Park riders, make room for the cutters
BRECKENRIDGE- A walk in the park isn’t always bland, and a ride in the park is far from it, especially if the park is designed by the best in the business.
Breckenridge hosts the second annual Snowboarder Magazine Cutter’s Cup Saturday and Sunday at the Peak 8 Freeway Terrain Park.
The mountain may be closed, but the park will be open to an elite few of the best snowboarders and park designers in the country.
“There’s only room for a handful,” said Jeremy Kent, Cutter’s Cup public relations manager. “We’re going to have some people out there who are really pushing the sport. The idea is to have the builders come out and to reward them. They’re kind of the unsung heroes.”
Every season, pro riders and skiers competing in events such as the Chevy Trucks Grand Prix and Vans Triple Crown of Snowboarding frequently comment on the quality of Breck’s park and halfpipe. That’s why Breck designers Elliot Cone and Brad Hoerter and test pilot Tim Eastley won last year’s Cutter’s Cup and will be defending their title this weekend.
“Yes, we’re defending the title,” said Breckenridge spokeswoman Dawn Doty. “The pressure’s on. The most exciting part is that people can watch it on the course.”
Exclusively invited park-design teams from throughout North America will have 30 hours to build tables, hips, banks, berms and jibs in an allotted zone within the park.
Saturday, after the terrain is built, more than 100 world class snowboarders will spend the weekend testing it, including 2003 U.S. Open Champion Shaun White, 2002 Olympic bronze medalist JJ Thomas and 2002 Cutter’s Cup winner Travis Rice. Spectators are invited to watch as competitors throw their biggest tricks on the new features and decide which ones they like the best.
“It’s a cool event because it serves as an All-Star game/trade show,” Kent said. “You get to see the best stuff, and (designers get to) trade ideas on what works at their (respective) mountain. If you’re at Breck, you’re going to have great riders, but you don’t have Shaun White coming in every day. The riders are stoked, because they end up riding in the best park built by a whole lot of different designers, and (the designers) get feedback from the best riders.”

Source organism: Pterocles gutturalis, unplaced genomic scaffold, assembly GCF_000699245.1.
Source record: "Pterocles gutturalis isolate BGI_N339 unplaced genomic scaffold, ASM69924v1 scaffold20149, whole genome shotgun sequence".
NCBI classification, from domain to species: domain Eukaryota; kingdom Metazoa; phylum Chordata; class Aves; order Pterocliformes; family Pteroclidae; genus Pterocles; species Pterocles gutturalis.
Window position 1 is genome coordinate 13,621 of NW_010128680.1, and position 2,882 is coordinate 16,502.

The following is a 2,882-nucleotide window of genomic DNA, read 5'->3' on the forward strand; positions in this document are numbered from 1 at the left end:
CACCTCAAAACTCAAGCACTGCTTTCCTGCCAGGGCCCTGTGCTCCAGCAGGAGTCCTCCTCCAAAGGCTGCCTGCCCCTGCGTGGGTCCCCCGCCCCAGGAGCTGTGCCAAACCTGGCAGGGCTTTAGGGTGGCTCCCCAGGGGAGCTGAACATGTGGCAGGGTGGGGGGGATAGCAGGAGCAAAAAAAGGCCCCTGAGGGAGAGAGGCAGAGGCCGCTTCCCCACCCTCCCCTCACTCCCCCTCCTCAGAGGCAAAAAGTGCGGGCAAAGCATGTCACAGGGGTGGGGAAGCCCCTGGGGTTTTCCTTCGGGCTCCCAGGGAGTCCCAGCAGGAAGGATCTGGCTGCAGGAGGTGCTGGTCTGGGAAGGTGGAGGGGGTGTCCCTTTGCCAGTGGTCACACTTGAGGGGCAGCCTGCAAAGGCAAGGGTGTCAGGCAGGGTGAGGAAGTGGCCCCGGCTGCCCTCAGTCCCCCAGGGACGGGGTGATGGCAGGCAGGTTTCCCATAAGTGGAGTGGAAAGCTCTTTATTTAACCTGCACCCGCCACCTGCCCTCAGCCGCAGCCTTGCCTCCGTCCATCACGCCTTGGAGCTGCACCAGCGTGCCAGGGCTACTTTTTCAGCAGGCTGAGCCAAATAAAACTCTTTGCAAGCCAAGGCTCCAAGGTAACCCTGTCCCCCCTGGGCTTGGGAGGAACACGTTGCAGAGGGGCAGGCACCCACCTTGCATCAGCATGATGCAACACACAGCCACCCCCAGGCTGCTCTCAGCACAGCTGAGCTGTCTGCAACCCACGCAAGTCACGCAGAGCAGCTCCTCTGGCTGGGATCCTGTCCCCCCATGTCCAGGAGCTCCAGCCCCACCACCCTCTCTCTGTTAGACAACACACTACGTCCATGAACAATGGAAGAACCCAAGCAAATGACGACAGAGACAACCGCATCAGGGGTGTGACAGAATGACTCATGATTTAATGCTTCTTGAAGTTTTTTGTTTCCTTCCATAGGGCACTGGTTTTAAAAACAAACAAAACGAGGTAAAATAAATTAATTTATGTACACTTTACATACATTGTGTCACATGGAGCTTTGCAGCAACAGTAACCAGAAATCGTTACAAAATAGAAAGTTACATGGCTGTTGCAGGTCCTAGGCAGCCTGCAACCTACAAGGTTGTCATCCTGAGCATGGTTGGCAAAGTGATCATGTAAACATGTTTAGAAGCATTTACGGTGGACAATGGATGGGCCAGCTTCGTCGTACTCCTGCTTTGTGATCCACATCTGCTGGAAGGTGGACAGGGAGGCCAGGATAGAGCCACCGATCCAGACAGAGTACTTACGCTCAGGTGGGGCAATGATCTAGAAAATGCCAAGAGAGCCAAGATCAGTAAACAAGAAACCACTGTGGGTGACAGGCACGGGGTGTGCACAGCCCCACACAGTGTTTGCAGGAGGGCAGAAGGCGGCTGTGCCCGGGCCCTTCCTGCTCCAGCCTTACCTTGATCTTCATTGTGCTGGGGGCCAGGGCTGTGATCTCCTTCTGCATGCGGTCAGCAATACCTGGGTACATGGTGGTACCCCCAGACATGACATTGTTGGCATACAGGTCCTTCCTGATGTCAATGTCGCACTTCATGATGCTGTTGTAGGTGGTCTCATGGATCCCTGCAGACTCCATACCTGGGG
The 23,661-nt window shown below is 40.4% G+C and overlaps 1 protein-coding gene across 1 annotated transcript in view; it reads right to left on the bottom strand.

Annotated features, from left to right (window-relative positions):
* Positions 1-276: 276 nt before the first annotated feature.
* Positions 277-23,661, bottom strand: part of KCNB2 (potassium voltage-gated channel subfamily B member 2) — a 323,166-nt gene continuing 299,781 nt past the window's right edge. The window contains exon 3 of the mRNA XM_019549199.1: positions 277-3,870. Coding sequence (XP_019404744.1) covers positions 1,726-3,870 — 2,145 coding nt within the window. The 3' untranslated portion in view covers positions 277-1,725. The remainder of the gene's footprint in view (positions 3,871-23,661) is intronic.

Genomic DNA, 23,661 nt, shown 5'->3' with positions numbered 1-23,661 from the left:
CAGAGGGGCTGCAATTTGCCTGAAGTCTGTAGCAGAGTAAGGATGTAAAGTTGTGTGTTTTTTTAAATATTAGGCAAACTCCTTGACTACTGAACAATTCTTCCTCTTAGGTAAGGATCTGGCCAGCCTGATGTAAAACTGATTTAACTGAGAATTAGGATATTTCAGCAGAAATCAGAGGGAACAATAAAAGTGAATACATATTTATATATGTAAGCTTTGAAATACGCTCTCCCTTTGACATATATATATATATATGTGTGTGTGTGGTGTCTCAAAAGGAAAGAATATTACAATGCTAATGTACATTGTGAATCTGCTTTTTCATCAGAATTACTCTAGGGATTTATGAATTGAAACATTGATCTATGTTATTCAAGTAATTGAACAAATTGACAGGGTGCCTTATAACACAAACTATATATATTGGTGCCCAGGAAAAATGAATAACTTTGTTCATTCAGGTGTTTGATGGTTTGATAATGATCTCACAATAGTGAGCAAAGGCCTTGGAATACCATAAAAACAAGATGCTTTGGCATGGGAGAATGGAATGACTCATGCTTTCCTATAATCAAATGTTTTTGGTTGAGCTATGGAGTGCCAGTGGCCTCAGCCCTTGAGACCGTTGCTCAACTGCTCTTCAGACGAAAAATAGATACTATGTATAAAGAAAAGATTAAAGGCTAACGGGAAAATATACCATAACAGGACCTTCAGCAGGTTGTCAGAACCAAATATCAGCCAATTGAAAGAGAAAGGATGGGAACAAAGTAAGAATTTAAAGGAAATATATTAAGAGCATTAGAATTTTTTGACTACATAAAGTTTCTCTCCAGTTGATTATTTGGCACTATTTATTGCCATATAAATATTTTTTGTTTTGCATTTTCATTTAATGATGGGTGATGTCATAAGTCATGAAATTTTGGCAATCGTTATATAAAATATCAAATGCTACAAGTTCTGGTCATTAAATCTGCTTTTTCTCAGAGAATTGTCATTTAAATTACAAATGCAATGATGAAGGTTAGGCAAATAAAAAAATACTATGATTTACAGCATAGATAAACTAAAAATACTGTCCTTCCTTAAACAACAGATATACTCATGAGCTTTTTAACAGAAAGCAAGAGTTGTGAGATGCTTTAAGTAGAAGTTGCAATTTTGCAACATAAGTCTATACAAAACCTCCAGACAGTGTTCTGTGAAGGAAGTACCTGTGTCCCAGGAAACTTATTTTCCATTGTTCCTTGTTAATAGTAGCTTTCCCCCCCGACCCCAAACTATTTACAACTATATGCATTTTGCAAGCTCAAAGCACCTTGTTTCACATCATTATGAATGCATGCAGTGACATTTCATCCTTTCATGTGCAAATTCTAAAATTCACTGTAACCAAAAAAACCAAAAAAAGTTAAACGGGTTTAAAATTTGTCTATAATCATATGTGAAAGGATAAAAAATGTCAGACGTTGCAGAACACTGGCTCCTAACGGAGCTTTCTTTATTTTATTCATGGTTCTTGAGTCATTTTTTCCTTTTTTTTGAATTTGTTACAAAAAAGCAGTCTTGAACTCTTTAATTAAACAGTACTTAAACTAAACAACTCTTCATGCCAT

Kent also pointed out how terrain parks have become an art form.
“It’s become a kind of nuance,” he said. “You look at old snowboard footage, and the way the guys ride halfpipes S was completely different. It was like a surf style. They’d pop out of the pipe and do whatever they could to get back into it. It’s a lot different now, all the tricks riders can do, and it has to do with the nuances of how transitions are cut. (The best park design) has a good combination of approaches to hits, flow and launch. Each is fine-tuned.”
The design team that wins the Cutter’s Cup will be given $7,500. The best rider in the park will win $10,000.
The event takes place from 11 a.m. to 7 p.m. Saturday and Sunday on Peak 8. Spectators can use Chair 7 to reach the park. The lift ride is free but open to foot passengers only.
Shauna Farnell can be reached at (970) 668-3998, ext. 236, or at firstname.lastname@example.org.
Support Local Journalism
Support Local Journalism
As a Summit Daily News reader, you make our work possible.
Now more than ever, your financial support is critical to help us keep our communities informed about the evolving coronavirus pandemic and the impact it is having on our residents and businesses. Every contribution, no matter the size, will make a difference.
Your donation will be used exclusively to support quality, local journalism.
Start a dialogue, stay on topic and be civil.
If you don't follow the rules, your comment may be deleted.
User Legend: Moderator Trusted User